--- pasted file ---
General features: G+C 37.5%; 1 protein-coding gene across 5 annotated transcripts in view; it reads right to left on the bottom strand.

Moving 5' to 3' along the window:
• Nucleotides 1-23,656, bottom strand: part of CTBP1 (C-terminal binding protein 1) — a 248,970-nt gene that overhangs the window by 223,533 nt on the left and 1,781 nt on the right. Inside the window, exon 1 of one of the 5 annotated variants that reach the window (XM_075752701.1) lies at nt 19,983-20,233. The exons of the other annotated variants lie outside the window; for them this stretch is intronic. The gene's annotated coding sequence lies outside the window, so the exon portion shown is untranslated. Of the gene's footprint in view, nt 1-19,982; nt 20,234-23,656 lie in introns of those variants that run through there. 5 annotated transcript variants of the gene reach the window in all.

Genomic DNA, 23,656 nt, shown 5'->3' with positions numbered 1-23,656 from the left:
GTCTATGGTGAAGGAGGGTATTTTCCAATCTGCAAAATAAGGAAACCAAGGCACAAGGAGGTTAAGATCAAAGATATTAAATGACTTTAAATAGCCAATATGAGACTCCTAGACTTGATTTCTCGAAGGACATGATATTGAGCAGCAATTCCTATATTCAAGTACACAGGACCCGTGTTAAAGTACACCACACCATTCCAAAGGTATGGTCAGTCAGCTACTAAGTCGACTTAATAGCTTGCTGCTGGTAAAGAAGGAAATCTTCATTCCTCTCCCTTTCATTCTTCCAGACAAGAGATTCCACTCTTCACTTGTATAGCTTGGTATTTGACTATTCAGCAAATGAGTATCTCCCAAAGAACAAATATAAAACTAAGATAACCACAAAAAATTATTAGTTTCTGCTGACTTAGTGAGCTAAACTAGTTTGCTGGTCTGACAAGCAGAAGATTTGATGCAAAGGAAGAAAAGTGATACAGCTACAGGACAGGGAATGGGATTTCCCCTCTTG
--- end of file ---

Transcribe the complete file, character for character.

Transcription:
General features: G+C 37.5%; 1 protein-coding gene across 5 annotated transcripts in view; it reads right to left on the bottom strand.

Moving 5' to 3' along the window:
• Nucleotides 1-23,656, bottom strand: part of CTBP1 (C-terminal binding protein 1) — a 248,970-nt gene that overhangs the window by 223,533 nt on the left and 1,781 nt on the right. Inside the window, exon 1 of one of the 5 annotated variants that reach the window (XM_075752701.1) lies at nt 19,983-20,233. The exons of the other annotated variants lie outside the window; for them this stretch is intronic. The gene's annotated coding sequence lies outside the window, so the exon portion shown is untranslated. Of the gene's footprint in view, nt 1-19,982; nt 20,234-23,656 lie in introns of those variants that run through there. 5 annotated transcript variants of the gene reach the window in all.

Genomic DNA, 23,656 nt, shown 5'->3' with positions numbered 1-23,656 from the left:
GTCTATGGTGAAGGAGGGTATTTTCCAATCTGCAAAATAAGGAAACCAAGGCACAAGGAGGTTAAGATCAAAGATATTAAATGACTTTAAATAGCCAATATGAGACTCCTAGACTTGATTTCTCGAAGGACATGATATTGAGCAGCAATTCCTATATTCAAGTACACAGGACCCGTGTTAAAGTACACCACACCATTCCAAAGGTATGGTCAGTCAGCTACTAAGTCGACTTAATAGCTTGCTGCTGGTAAAGAAGGAAATCTTCATTCCTCTCCCTTTCATTCTTCCAGACAAGAGATTCCACTCTTCACTTGTATAGCTTGGTATTTGACTATTCAGCAAATGAGTATCTCCCAAAGAACAAATATAAAACTAAGATAACCACAAAAAATTATTAGTTTCTGCTGACTTAGTGAGCTAAACTAGTTTGCTGGTCTGACAAGCAGAAGATTTGATGCAAAGGAAGAAAAGTGATACAGCTACAGGACAGGGAATGGGATTTCCCCTCTTG